Existing evidence on clinical and economic effectiveness of one long-acting injectable antipsychotic (LAI) versus another in successful management of schizophrenia is scarce. The study was conducted to compare all-cause inpatient healthcare utilization and associated costs among Medicaid patients with schizophrenia who initiated LAIs.
This retrospective cohort analysis used the Truven Health Analytics MarketScan® Medicaid claims database. Schizophrenia patients >18 years with at least one claim for one of the following LAI were identified between 1 January 2013 and 30 June 2014 (identification period): aripiprazole, fluphenazine, haloperidol, paliperidone palmitate, and risperidone. The first day of initiating an LAI was considered the index date. Patients were followed for 1 year from index date. Logistic and general linear regression models were used to estimate risk of inpatient hospitalization and associated costs during follow up.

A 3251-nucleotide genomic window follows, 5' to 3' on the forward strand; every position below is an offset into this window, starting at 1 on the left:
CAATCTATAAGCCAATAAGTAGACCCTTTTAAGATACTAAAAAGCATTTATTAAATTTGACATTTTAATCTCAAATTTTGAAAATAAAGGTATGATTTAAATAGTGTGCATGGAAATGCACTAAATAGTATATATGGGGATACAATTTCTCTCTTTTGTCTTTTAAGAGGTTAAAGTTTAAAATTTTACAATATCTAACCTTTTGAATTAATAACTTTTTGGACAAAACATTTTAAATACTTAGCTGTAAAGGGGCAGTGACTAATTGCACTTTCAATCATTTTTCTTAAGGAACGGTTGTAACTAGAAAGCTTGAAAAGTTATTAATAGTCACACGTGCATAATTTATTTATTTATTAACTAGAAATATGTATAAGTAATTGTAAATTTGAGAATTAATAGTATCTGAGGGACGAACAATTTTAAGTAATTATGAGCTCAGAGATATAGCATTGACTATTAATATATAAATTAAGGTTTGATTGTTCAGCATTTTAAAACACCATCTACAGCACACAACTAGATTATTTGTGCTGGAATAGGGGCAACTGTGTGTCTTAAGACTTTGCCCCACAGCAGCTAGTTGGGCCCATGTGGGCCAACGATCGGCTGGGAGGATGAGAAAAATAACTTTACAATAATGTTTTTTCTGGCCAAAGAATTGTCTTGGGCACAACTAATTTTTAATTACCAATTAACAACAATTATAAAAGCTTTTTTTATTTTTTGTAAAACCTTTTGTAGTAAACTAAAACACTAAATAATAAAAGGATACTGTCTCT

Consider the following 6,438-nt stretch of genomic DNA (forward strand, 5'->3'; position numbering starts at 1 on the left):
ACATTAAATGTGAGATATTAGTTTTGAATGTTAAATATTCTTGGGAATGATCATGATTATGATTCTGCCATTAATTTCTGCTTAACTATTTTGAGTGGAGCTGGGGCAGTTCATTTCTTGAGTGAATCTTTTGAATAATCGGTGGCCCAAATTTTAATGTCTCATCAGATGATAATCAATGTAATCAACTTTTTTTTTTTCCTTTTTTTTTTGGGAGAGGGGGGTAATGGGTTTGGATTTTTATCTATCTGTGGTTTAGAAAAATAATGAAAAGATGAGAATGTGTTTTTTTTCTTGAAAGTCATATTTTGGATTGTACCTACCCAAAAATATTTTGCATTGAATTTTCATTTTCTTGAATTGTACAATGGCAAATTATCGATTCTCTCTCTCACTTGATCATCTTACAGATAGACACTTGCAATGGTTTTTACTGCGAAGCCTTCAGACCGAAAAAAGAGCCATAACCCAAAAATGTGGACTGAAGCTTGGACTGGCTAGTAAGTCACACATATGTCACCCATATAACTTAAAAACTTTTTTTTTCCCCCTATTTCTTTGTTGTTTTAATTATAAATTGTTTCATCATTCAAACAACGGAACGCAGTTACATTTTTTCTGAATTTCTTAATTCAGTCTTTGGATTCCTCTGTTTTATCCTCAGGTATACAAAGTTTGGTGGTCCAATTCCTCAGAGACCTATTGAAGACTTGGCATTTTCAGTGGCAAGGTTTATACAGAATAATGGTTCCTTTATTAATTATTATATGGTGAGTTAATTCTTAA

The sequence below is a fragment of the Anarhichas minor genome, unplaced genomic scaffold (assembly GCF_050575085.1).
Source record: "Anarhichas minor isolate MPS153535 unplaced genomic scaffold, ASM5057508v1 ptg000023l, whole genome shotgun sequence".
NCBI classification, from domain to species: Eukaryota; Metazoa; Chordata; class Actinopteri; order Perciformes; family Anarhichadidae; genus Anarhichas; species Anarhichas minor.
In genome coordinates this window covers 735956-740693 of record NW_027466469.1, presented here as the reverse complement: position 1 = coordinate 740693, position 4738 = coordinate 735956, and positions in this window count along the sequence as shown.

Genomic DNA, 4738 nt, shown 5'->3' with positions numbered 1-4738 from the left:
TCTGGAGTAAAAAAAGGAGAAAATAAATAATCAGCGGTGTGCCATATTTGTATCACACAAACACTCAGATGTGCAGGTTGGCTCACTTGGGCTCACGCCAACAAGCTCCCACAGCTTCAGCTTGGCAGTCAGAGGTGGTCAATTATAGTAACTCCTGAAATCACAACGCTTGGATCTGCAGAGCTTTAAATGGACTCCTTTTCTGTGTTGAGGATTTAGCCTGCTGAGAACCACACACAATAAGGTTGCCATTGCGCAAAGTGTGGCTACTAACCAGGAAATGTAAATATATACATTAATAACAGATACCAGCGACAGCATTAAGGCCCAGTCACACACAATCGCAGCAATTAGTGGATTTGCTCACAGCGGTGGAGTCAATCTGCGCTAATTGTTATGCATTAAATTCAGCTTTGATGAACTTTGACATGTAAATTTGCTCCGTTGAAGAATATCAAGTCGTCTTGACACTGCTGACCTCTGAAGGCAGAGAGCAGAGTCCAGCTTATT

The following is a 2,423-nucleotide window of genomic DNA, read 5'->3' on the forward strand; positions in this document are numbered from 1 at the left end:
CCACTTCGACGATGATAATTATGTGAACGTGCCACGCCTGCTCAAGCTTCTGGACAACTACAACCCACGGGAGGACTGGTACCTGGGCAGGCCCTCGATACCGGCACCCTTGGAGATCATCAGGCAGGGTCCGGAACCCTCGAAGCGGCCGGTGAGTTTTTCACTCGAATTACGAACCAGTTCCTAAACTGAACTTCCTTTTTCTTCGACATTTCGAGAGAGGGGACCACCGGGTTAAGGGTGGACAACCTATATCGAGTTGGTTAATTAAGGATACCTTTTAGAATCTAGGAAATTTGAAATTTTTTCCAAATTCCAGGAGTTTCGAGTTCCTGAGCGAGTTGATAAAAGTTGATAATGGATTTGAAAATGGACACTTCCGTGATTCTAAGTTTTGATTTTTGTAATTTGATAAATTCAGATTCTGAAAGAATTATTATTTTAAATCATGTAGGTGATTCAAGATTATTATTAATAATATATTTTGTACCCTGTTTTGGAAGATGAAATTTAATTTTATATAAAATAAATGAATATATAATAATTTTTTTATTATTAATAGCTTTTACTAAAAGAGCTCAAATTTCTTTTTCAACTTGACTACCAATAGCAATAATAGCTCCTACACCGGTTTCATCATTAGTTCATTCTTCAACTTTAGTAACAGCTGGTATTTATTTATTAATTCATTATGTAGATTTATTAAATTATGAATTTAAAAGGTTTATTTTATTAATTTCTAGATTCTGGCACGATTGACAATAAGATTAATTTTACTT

Of the identified Medicaid patients with schizophrenia, 1,672 (36.7 percent) initiated an LAI: 44.0 percent received paliperidone, 26.4 percent haloperidol, 13.8 percent risperidone, 9.2 percent aripiprazole, and 6.6 percent fluphenazine. With the aripiprazole cohort as the reference group, the odds of having any inpatient hospitalizations were significantly higher in haloperidol [Odds Ratio, OR (95 percent Confidence Interval, CI): 1.51 (1.05 - 2.16)] and risperidone [OR (95 percent CI): 1.58 (1.07 - 2.33)] cohorts. Fluphenazine and paliperidone palmitate cohorts also had higher risk of having any inpatient hospitalizations compared with aripiprazole, but the differences were not statistically significant (p>.05). Among LAI initiators with any inpatient hospitalizations, the adjusted mean inpatient costs were lowest in the aripiprazole cohort (USD25,616), followed by haloperidol (USD30,811), paliperidone (USD30,833), risperidone (USD31,584), and fluphenazine (USD37,338), although differences were not statistically significant.
Our study findings highlight the value of aripiprazole in reducing inpatient hospitalizations and associated costs among patients with schizophrenia. However, our study is limited as our results are reflective of a multi-state Medicaid population. Future studies are warranted to confirm the results in non-Medicaid patient populations.